I had a long phone conversation today (and I am not a big phone person; I'd much rather e-mail) with a woman who found out about me because of, uh, the recent article in the Ink.

I stood in the lobby of the movie theatre, missing the movie (which I don't care about), the cloying smell of steamy popcorn and grease in the air. I pulled my jacket ever tighter against the gusts of cold wind coming from the hard-cranking air conditioner, but I was absolutely comfortable.

I ended up talking much longer and more intensely than I expected because the call was important.

The woman on the other end of the phone was wonderful, and we had much in common, and I had great concern for her story, which she so graciously shared with me.

I'm not going to say what we talked about (it was business), but what was most striking to me was her stated belief: "I found you for a reason."

There is a reason behind all of this. People keep telling me that. I keep forgetting.

Another recently-made friend told me yesterday (or was it earlier today? The days are blending together) that,"The test comes before you understand the lesson." I'm paraphrasing; it was something like that.

As a teacher, I'd hope that would not be the case in any class. But life is a different story.

I just checked my Twitter messages, and another virtual stranger just told me, "You have so many friends you don't even know yet."

That's heartening. Is it true? Perhaps. People from all over the world are writing to me and cheering me on. I thank them all.

I have received so many very kind e-mails and comments sent to me via my blog.

So, too, the mean ones keep coming in; I think it's a calculated attack. The comments don't even make sense. It's like people were told to bug me with certain lines.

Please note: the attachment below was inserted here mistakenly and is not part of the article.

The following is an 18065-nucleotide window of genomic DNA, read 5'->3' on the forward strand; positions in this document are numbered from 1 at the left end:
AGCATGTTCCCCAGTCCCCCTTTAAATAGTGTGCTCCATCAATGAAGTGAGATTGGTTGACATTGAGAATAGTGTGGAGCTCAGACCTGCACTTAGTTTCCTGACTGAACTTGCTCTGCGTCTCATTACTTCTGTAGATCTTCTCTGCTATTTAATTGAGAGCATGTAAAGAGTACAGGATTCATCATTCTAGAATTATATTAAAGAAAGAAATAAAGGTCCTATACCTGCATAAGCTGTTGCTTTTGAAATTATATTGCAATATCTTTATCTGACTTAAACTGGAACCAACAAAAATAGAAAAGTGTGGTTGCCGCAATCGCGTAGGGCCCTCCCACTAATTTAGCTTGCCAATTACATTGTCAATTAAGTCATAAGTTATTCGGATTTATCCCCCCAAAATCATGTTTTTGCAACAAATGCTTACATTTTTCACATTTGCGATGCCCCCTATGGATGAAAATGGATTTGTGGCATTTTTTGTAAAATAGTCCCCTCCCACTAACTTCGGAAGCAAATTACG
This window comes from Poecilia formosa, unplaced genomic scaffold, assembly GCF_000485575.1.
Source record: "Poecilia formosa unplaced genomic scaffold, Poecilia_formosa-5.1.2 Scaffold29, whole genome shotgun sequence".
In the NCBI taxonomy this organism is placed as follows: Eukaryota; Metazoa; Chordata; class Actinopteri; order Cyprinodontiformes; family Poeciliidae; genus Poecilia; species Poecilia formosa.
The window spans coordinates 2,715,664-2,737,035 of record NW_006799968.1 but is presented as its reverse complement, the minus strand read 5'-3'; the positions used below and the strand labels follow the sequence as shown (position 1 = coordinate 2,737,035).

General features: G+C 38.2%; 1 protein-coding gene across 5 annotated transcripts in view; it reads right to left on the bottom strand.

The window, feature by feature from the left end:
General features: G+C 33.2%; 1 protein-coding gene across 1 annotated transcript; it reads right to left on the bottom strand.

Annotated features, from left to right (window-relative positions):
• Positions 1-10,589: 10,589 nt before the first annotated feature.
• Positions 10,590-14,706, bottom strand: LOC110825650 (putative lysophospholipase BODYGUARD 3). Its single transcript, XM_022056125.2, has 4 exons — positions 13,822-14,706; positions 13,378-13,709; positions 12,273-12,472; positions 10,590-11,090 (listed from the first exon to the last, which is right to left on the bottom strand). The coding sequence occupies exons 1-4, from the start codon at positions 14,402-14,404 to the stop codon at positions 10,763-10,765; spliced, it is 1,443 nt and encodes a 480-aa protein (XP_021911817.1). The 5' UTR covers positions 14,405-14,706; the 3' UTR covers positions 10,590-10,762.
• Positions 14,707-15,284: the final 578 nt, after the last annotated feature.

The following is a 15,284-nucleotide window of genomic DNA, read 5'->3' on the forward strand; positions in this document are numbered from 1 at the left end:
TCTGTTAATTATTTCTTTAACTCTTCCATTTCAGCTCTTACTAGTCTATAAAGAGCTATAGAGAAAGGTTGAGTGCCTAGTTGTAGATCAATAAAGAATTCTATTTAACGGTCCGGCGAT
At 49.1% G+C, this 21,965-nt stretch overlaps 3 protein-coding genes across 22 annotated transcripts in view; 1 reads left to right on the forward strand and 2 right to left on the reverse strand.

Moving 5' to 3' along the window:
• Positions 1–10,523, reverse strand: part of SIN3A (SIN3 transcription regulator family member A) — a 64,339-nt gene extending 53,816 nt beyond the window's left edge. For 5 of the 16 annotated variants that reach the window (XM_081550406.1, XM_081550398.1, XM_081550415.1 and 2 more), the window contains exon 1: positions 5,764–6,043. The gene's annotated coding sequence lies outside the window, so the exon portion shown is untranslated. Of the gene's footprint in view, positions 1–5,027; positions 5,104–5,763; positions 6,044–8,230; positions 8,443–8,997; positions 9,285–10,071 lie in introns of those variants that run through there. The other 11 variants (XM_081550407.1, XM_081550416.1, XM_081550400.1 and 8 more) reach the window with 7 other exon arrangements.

For example, someone just tried to criticize me, in a very snarky way, for calling Bush "Bushie" in my model speech. Um, I didn't even do that. How about you actually read it?

Plus--even though I have zero love for George W. Bush, that's what the man and his wife Laura call themselves. They like that nickname; it's no dig. It just means I know that because I'm well read.

(And "Poppy" is what he calls his dad. It's a family name, and well-known fact. It's not a put-down. I think Poppy is a far better politician/person than his son.)

Whatever... as a webmistress recently explained, "The ultracons like to dominate the comments." The more noise they make, the more important they can pretend to be.

It doesn't change the fact that only 25% or so of the population thinks they know what they're talking about.

Even Catholics are bitterly divided, with one segment decrying the intolerance of the other.

Which way will the Catholic church go? Time will tell. Perhaps it will split. (I am not advocating that; I'm just wondering out loud.)

I have no interest, as I've told people, in debating the finer points of conservative vs. liberal. If you ask me, that's a total waste of time. We think the way we are first told to, then--as I hope--we think for ourselves. However that works out, it's probably the way it should be.

We will never be of the same minds. Our society is bitterly partisan, utterly divided. I wish it were not so, but that is not to say that I wish all people believed the same thing.

Think for yourself, as I always tell people. But don't tell me how to think. I've already made up my mind.

If you don't like it, don't listen. You will not change me. You will not silence me.

My opinions are as valid as yours (and vice versa). If it makes you crazy, don't let it. I won't let you affect me, either.

Rather, I'll just enjoy the kind, supportive words I've received. They keep coming in. There are many of us of similar minds, and that's great. It's good to know.

As for those of you who believe the opposite--it's not like I don't know you're there. Rest assured, you have your own forums. Enjoy those. Use them.  Otherwise, though--please take it outside. I have a book to finish and a new one to start.